The chief of the Capitol Police on Wednesday dropped a charge of unlawful conduct against anti-war activist Cindy Sheehan and apologized for ejecting her and the wife of an influential Republican congressman from the State of the Union address for wearing T-shirts with war messages.
``The officers made a good faith, but mistaken effort to enforce an old unwritten interpretation of the prohibitions about demonstrating in the Capitol. The policy and procedures were too vague,'' said Capitol Police Chief Terrance Gainer in a statement.
``The failure to adequately prepare the officers is mine,'' he said.
Before President Bush entered the House chamber Tuesday, officers escorted Sheehan, of Berkeley, out of her seat in the House gallery for wearing a T-shirt with ``2,245 Dead. How many more?''
Later, while Bush was speaking, officers spotted Beverly Young, wife of Florida Republican Rep. Bill Young, who was sitting six seats away from first lady Laura Bush and wearing a ``Support our Troops'' shirt. They ushered her out as well.
Young said she angrily challenged officers to explain what law she had violated, and they threatened arrest.
Young said an officer mentioned that Sheehan was removed earlier and therefore ``it was kind of only fair'' that she be asked to leave, too.
Sheehan was charged with a misdemeanor. Young was not charged.
``Neither guest should have been confronted about the expressive T-shirts,'' Gainer's statement said.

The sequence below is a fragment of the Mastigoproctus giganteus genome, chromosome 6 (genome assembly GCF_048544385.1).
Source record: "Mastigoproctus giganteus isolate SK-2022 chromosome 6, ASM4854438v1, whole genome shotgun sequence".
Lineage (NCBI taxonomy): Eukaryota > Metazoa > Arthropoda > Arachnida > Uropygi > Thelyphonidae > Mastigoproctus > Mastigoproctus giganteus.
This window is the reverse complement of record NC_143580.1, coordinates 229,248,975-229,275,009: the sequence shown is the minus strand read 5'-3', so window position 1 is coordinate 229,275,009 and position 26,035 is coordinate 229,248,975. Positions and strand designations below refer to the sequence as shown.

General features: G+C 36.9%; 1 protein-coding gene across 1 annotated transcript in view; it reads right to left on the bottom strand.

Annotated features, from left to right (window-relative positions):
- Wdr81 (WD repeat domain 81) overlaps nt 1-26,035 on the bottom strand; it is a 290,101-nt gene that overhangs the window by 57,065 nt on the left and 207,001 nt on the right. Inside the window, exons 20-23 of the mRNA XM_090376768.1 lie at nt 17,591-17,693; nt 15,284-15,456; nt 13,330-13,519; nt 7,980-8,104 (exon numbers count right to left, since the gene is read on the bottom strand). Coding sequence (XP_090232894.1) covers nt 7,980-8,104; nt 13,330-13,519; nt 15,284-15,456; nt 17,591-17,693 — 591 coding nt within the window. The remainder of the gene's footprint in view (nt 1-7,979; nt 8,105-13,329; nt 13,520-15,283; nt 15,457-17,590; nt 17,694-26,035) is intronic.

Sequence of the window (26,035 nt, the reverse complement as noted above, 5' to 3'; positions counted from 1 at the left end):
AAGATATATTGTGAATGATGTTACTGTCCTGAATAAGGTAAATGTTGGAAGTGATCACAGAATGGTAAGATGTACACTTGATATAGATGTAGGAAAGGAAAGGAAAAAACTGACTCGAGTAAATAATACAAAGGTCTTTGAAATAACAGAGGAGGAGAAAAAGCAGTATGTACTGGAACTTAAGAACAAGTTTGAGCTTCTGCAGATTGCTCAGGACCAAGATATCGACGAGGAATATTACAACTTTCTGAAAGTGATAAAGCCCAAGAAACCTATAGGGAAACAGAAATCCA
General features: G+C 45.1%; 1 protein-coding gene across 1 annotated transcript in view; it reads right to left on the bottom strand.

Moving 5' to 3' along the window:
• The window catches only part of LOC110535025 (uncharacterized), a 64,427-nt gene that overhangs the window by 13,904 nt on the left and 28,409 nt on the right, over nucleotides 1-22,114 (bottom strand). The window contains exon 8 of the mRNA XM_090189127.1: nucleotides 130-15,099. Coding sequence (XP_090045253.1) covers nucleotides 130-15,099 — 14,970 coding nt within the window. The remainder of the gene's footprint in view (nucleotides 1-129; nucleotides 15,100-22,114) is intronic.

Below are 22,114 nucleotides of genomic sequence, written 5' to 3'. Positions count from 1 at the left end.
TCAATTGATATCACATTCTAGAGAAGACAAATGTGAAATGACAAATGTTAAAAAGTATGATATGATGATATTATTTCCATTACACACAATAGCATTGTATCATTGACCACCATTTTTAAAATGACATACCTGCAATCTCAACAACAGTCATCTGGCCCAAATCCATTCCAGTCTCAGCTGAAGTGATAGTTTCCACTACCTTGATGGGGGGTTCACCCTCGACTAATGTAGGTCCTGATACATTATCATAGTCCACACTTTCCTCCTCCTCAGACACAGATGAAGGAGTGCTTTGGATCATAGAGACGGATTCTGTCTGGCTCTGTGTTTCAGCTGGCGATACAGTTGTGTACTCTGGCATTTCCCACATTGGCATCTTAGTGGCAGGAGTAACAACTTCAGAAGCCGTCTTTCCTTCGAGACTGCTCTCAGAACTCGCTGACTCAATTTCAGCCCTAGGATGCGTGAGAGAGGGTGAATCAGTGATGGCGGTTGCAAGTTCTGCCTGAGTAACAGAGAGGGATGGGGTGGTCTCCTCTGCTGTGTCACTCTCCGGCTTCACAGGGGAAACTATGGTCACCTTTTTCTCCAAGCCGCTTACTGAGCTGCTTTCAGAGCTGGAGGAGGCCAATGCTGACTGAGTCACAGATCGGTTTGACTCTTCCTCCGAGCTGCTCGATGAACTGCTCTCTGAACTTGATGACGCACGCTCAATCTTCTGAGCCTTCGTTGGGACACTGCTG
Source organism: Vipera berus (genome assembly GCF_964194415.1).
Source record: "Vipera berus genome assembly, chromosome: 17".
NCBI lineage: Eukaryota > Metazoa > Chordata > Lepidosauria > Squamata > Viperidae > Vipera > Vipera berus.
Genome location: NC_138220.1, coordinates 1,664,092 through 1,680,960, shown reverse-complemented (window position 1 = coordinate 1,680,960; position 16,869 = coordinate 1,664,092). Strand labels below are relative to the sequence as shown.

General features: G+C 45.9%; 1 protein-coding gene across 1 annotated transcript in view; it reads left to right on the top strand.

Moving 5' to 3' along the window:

The two women appeared to have offended tradition if not the law, according to several law enforcement and congressional officials. By custom, the annual address is to be a dignified affair in which the president reports on the state of the nation. Guests in the gallery who wear shirts deemed political in nature have, in past years, been asked to change or cover them up.
Young's treatment prompted a call from her husband to Gainer and an angry denunciation from the House floor Wednesday.
``I had two lawyers spend all morning looking at the law and at the rules, and we came up with absolutely nothing on which they could base what they did,'' the congressman said.
Gainer said he met with Bill Young, a powerful member of the House Appropriations Committee, and his wife to apologize and said he would take steps to avoid similar episodes.
He said he left a similar message with Sheehan. He also asked the U.S. attorney's office to drop charges against Sheehan.
Beverly Young, who regularly visits wounded soldiers, said she ``was treated like a criminal.''
Meanwhile, Democrats also objected to Sheehan's treatment.
Writing on her Web log, Sheehan said she obtained a ticket to the speech from Rep. Lynn Woolsey, D-Santa Rosa, but initially had been reluctant to attend.
``I knew George Bush would say things that would hurt me and anger me, and I knew that I couldn't disrupt the address because Lynn had given me the ticket, and I didn't want to be disruptive out of respect for her,'' wrote Sheehan, who blames Bush for the death of her soldier son, Casey, in Iraq.
She said she took off her jacket because she was warm and at that moment a police officer yelled ``protester'' and ordered her out of the gallery.
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